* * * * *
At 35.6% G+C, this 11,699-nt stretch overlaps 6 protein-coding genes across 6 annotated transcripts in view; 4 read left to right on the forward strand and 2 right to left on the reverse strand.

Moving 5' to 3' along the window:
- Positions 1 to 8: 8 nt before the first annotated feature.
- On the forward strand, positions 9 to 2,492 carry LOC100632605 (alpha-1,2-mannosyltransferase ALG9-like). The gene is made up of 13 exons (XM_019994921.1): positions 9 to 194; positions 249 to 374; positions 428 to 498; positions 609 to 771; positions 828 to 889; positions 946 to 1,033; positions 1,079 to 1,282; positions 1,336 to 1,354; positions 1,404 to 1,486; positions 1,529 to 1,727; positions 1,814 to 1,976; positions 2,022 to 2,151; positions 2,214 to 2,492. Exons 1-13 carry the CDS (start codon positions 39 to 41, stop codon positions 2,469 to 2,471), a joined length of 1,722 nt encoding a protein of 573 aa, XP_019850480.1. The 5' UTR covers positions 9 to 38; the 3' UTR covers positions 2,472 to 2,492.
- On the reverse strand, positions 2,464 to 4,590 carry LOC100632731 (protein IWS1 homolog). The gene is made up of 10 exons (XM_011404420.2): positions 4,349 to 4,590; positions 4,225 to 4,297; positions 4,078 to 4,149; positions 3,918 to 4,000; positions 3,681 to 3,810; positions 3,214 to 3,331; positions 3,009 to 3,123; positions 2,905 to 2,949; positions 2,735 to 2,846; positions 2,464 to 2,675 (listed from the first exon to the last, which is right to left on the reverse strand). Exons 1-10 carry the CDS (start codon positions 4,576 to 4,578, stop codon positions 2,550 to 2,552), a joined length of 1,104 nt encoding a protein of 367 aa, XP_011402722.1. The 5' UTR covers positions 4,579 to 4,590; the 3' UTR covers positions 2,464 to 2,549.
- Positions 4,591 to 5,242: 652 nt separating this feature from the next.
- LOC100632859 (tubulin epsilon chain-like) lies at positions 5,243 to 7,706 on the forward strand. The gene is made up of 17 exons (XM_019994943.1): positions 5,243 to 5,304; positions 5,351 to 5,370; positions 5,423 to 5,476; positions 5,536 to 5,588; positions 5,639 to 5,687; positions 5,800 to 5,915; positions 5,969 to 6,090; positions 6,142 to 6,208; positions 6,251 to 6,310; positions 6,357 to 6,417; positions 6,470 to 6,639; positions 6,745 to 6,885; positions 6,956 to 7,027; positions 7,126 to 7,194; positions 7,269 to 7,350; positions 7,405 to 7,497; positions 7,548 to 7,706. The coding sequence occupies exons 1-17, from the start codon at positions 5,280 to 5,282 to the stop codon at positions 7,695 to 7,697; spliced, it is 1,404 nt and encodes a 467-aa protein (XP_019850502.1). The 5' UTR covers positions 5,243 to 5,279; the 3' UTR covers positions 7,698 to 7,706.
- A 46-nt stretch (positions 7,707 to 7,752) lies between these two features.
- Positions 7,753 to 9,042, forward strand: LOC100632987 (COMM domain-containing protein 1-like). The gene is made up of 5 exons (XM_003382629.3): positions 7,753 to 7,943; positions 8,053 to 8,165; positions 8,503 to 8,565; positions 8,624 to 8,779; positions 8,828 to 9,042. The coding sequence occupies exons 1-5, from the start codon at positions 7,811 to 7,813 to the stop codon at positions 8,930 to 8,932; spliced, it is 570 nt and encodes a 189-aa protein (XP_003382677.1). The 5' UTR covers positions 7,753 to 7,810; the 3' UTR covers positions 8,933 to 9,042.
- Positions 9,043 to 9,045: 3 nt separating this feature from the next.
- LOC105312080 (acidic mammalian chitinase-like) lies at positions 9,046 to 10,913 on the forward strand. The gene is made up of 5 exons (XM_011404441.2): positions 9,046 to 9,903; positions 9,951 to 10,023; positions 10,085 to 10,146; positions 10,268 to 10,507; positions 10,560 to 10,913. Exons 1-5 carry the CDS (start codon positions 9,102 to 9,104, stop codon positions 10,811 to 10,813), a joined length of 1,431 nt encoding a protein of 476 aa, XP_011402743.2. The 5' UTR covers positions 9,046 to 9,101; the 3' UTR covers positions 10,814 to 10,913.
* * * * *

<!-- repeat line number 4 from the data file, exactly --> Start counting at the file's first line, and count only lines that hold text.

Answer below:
- On the forward strand, positions 9 to 2,492 carry LOC100632605 (alpha-1,2-mannosyltransferase ALG9-like). The gene is made up of 13 exons (XM_019994921.1): positions 9 to 194; positions 249 to 374; positions 428 to 498; positions 609 to 771; positions 828 to 889; positions 946 to 1,033; positions 1,079 to 1,282; positions 1,336 to 1,354; positions 1,404 to 1,486; positions 1,529 to 1,727; positions 1,814 to 1,976; positions 2,022 to 2,151; positions 2,214 to 2,492. Exons 1-13 carry the CDS (start codon positions 39 to 41, stop codon positions 2,469 to 2,471), a joined length of 1,722 nt encoding a protein of 573 aa, XP_019850480.1. The 5' UTR covers positions 9 to 38; the 3' UTR covers positions 2,472 to 2,492.